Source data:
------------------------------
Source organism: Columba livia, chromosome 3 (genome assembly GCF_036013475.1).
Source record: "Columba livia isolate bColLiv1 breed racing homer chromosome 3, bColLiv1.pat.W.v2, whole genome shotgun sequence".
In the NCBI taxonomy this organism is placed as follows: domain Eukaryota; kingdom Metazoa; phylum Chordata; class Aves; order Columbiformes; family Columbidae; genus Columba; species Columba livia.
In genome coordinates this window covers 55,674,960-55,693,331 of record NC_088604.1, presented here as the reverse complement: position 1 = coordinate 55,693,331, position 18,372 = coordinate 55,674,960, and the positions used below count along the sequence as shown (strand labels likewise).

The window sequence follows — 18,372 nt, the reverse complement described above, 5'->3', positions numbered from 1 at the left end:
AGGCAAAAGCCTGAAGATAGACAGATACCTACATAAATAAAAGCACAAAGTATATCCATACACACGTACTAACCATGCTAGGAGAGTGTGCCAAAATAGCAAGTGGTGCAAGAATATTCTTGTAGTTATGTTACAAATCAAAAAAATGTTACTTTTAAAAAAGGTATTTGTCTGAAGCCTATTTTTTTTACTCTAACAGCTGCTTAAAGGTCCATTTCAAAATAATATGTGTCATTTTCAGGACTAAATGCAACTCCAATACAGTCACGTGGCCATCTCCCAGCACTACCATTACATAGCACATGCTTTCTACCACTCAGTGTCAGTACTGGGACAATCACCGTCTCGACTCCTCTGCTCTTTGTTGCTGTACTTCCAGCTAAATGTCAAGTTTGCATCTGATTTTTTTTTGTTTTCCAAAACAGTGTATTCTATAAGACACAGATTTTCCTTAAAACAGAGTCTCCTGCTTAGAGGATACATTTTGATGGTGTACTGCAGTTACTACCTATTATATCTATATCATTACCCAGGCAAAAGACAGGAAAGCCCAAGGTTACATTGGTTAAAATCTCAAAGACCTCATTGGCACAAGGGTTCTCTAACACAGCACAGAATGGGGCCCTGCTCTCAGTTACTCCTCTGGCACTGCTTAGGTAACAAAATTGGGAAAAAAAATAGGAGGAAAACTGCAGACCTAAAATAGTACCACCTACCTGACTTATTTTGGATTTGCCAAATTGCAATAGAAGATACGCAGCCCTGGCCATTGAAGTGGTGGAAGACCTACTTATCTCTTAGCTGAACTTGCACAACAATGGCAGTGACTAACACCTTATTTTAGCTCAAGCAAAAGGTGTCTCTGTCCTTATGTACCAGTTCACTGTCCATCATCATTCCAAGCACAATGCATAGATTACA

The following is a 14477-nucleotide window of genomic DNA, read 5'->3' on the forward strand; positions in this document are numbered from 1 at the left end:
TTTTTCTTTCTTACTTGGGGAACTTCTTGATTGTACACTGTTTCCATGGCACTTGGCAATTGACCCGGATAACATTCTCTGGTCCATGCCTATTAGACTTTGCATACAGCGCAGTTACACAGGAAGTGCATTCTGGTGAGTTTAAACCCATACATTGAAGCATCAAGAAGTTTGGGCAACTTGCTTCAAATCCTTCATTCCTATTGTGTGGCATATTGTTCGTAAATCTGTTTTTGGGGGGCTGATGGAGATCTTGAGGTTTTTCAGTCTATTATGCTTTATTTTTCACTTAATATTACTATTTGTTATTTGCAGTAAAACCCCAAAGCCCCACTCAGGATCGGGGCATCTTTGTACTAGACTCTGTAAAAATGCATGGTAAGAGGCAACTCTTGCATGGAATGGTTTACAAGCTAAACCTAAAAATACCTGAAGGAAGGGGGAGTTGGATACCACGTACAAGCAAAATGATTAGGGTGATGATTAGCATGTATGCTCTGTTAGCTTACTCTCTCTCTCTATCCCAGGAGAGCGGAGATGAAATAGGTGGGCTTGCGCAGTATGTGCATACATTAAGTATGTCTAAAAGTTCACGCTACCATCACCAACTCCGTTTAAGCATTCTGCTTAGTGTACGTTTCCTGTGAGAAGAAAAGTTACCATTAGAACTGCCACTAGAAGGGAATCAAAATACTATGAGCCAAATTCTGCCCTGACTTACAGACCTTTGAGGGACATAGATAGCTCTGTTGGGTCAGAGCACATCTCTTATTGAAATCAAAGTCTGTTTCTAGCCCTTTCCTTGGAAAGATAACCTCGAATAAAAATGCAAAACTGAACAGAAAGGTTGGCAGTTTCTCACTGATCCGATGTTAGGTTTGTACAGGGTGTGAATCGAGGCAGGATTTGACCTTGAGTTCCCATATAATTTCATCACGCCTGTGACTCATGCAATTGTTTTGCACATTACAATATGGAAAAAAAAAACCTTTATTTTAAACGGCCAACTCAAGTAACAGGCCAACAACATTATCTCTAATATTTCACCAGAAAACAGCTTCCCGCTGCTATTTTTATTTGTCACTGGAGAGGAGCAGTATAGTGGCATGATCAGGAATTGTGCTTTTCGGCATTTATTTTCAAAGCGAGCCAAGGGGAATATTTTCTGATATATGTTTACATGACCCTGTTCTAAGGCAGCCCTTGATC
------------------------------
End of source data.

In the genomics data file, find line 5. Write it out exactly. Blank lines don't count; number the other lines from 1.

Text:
The window sequence follows — 18,372 nt, the reverse complement described above, 5'->3', positions numbered from 1 at the left end: